In between visits to fantastic Portland Farmers Markets, you can grow and harvest delicious, nutritious herbs and vegetables in stunning pots right outside your kitchen, patio, or balcony door.
Don’t feel like you need in-the-ground space or all-day sunlight to be successful. Many leafy lettuces, Japanese mustards, radicchio, parsley, chervil, and other greens grow in a minimum of four hours of morning or afternoon sun.
At my garden design shop Contained Exuberance in southeast Portland, I work with customers to consider modular, contemporary containers and hanging planters that fit narrow balconies and tuck into small outdoor spaces. Manufacturers now offer lightweight, moveable pots in attractive, realistic finishes and patinas that are easy on the eye and your back. Fiber cement and poly-resin containers can lighten the weight load by 25% to 50% over conventional cast stone and earthenware pots – often a major consideration for highrise dwellers.
By way of demonstration, I planted this rectangular, 27.5 inch-long x 14 inch-wide x 17.25 inch-high fiber cement urban box from Campania International (www.campaniainternational.com) with an edible/ornamental mix of lettuce and herbs. The fiber cement is an eco-friendly material composed of 99% biodegradable materials including cement and jute fiber. Industrial gray in color, the trough is both frost and UV resistant.
The urban planter shown offers more soil volume and depth than required by shallow-rooted greens and herbs. To reduce the weight load and the amount and expense of bagged potting soil, I filled the bottom one third of this container with compacted plastic nursery pots (that seem to accumulate quickly this time of year in my garage!).
On top of the crushed nursery pots I placed a piece of barrier landscape fabric cut to fit the container dimensions. It prevents the soil from mixing and messing with the pot melange below. Then I emptied two 1.5 cubic-foot bags of a professional-grade sphagnum peat moss, forest humus, and composted bark potting soil mixed with volcanic pumice for good drainage.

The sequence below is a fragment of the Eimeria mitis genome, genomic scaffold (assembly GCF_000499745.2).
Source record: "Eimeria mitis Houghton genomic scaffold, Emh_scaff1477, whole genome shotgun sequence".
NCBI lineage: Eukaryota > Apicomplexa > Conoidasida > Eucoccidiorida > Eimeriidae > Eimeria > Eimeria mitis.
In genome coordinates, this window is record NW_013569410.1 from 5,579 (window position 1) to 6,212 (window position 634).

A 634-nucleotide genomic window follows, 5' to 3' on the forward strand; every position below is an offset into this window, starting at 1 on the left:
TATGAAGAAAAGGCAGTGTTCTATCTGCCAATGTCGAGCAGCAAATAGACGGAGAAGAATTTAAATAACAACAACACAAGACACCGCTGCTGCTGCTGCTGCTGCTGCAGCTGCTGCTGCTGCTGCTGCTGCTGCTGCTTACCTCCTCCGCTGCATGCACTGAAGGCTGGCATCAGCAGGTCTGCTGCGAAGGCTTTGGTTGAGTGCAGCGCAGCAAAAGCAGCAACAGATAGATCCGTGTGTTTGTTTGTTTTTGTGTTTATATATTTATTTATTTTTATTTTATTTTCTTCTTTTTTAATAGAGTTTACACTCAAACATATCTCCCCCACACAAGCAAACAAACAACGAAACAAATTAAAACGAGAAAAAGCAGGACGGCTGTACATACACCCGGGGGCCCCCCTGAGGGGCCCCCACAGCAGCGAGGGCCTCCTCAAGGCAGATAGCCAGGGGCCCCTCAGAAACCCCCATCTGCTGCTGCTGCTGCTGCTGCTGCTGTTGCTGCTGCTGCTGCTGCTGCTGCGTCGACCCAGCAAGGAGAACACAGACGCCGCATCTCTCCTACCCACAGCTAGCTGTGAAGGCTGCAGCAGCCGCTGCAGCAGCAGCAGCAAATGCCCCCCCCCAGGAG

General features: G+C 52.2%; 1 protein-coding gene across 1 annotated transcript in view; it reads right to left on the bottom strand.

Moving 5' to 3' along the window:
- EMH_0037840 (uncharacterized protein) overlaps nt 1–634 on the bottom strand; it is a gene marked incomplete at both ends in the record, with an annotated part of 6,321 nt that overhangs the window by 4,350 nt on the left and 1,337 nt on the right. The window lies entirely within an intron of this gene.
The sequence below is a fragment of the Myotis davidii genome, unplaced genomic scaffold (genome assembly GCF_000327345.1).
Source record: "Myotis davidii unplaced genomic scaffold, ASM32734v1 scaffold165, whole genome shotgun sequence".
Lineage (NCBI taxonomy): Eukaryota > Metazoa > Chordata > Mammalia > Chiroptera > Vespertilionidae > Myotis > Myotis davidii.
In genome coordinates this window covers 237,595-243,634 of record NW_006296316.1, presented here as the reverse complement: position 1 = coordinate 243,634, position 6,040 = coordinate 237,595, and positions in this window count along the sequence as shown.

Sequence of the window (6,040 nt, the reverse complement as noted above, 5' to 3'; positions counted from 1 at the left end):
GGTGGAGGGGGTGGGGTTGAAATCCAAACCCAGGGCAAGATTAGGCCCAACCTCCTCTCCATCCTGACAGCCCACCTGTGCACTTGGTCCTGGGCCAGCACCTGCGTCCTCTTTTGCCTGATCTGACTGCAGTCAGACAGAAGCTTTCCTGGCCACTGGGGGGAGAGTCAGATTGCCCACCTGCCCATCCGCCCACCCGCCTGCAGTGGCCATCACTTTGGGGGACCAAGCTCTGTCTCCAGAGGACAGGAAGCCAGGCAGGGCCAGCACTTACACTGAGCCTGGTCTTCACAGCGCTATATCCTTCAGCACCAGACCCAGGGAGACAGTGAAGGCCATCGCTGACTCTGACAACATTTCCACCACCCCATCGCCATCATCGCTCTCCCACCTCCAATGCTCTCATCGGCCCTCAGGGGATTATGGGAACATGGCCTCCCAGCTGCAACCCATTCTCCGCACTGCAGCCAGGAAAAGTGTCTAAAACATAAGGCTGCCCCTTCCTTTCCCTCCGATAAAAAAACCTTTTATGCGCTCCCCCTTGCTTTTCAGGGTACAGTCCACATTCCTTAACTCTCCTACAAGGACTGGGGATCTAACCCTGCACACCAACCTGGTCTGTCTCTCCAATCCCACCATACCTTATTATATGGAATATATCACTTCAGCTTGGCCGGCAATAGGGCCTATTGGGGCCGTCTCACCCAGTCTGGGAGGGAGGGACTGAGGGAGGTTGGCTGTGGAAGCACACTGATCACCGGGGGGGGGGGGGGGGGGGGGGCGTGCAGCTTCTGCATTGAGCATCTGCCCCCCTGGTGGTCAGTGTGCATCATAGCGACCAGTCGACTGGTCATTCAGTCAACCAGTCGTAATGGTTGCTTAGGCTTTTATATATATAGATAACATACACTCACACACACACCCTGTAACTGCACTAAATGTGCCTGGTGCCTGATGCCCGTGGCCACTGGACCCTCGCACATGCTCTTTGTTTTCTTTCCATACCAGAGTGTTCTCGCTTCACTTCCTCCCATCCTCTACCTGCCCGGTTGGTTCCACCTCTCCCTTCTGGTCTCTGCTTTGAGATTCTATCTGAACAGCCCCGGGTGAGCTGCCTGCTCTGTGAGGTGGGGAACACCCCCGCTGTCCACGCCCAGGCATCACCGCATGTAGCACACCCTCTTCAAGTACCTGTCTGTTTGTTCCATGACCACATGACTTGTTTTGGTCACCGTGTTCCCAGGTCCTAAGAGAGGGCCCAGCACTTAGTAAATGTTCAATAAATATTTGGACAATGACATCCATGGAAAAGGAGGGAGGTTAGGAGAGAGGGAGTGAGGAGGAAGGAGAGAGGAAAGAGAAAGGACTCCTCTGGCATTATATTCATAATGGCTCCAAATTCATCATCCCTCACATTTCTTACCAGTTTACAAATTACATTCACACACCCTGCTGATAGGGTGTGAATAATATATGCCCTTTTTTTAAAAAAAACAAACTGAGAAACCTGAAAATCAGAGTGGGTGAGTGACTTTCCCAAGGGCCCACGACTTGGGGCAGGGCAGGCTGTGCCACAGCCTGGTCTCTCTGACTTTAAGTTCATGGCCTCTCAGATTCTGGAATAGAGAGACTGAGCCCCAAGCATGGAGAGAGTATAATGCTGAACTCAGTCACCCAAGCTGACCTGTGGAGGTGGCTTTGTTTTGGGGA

The edible plant combination in my container design included 1 rosemary (the extra hardy variety ‘Salem’), 2 flat-leaf Italian parsley, 1 chive, 1 chocolate mint, and 2 English thymes (Thymus vulgaris) from 3-inch transplants; then the box was sown with seed of ‘Ruby Red’ leaf lettuce and sugar snap peas. The lettuce offers continual snipping for salads and the peas are trained up a small bamboo stake teepee. The herbs in this planting will quickly fill space left by harvested lettuce.
When home gardening space is at a premium, I often suggest growing edibles in hanging planters. As an alternative to wire baskets lined with a coconut fiber lining, I offer powder-coated aluminum hover dishes with stainless steel cables and swivel hook in a variety of contemporary shapes and rich colors. These are custom-designed by Pot Incorporated, Vancouver, Canada and sold in my Portland Shop.
This spring I planted a powder blue metal dish with a red-leafed Merlot lettuce accompanied by Viola cornuta with rich violet-purple flowers. Tough as nails, this violet is great in containers.
Visit with me for other creative container ideas at Contained Exuberance at Hyland Garden Design, 1114 SE Clay Street, Portland. www.hylandgardendesign.com
Bob Hyland, Hyland Garden Design LLC